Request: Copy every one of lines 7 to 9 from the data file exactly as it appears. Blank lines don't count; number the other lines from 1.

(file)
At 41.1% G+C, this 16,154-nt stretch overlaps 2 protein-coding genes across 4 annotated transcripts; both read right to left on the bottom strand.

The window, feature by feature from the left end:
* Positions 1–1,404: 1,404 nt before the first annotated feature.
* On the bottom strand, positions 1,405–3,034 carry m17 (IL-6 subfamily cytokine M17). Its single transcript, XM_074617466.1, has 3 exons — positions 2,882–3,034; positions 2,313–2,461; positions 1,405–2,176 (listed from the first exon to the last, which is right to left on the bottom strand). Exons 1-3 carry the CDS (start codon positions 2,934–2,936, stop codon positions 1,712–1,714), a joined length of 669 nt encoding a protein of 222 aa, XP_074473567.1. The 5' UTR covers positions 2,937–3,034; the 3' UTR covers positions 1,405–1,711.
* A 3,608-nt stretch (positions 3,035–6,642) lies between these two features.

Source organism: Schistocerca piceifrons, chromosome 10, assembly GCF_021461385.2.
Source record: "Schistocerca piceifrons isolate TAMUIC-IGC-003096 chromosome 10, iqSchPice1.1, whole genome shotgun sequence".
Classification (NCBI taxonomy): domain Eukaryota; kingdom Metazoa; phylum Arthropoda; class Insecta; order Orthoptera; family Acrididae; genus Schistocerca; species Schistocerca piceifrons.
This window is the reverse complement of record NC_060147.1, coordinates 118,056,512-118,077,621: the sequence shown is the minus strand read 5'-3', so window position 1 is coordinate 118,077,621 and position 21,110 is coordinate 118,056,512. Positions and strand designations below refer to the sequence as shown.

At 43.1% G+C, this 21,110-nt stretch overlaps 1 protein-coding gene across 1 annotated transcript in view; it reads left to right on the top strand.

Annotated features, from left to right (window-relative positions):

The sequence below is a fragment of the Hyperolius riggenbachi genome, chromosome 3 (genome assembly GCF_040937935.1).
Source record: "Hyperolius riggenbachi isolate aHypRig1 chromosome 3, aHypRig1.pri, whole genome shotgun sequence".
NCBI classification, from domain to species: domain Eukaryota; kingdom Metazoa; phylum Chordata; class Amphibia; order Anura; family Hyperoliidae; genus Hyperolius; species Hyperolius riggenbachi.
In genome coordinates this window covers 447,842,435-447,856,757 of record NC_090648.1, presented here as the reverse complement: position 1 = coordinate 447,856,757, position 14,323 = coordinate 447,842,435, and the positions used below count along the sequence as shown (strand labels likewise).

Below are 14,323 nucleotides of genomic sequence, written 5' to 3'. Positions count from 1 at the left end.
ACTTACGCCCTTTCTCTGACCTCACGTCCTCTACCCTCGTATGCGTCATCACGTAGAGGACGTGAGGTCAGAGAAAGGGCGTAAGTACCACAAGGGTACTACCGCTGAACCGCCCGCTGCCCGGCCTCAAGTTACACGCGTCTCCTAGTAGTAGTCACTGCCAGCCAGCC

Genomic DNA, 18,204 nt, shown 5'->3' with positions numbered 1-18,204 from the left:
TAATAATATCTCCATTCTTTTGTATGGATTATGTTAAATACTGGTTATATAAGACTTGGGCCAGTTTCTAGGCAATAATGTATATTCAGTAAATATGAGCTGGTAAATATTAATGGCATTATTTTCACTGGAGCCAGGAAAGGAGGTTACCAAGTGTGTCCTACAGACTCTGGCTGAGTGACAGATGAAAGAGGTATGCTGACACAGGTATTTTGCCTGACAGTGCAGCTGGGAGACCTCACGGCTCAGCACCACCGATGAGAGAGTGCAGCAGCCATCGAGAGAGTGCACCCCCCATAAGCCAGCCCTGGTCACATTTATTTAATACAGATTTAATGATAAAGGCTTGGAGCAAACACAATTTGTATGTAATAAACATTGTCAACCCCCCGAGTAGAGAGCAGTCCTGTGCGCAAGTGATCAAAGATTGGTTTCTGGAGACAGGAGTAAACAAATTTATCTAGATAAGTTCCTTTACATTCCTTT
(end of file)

Source record: "Schistocerca piceifrons isolate TAMUIC-IGC-003096 chromosome 10, iqSchPice1.1, whole genome shotgun sequence".
Classification (NCBI taxonomy): domain Eukaryota; kingdom Metazoa; phylum Arthropoda; class Insecta; order Orthoptera; family Acrididae; genus Schistocerca; species Schistocerca piceifrons.
This window is the reverse complement of record NC_060147.1, coordinates 118,056,512-118,077,621: the sequence shown is the minus strand read 5'-3', so window position 1 is coordinate 118,077,621 and position 21,110 is coordinate 118,056,512. Positions and strand designations below refer to the sequence as shown.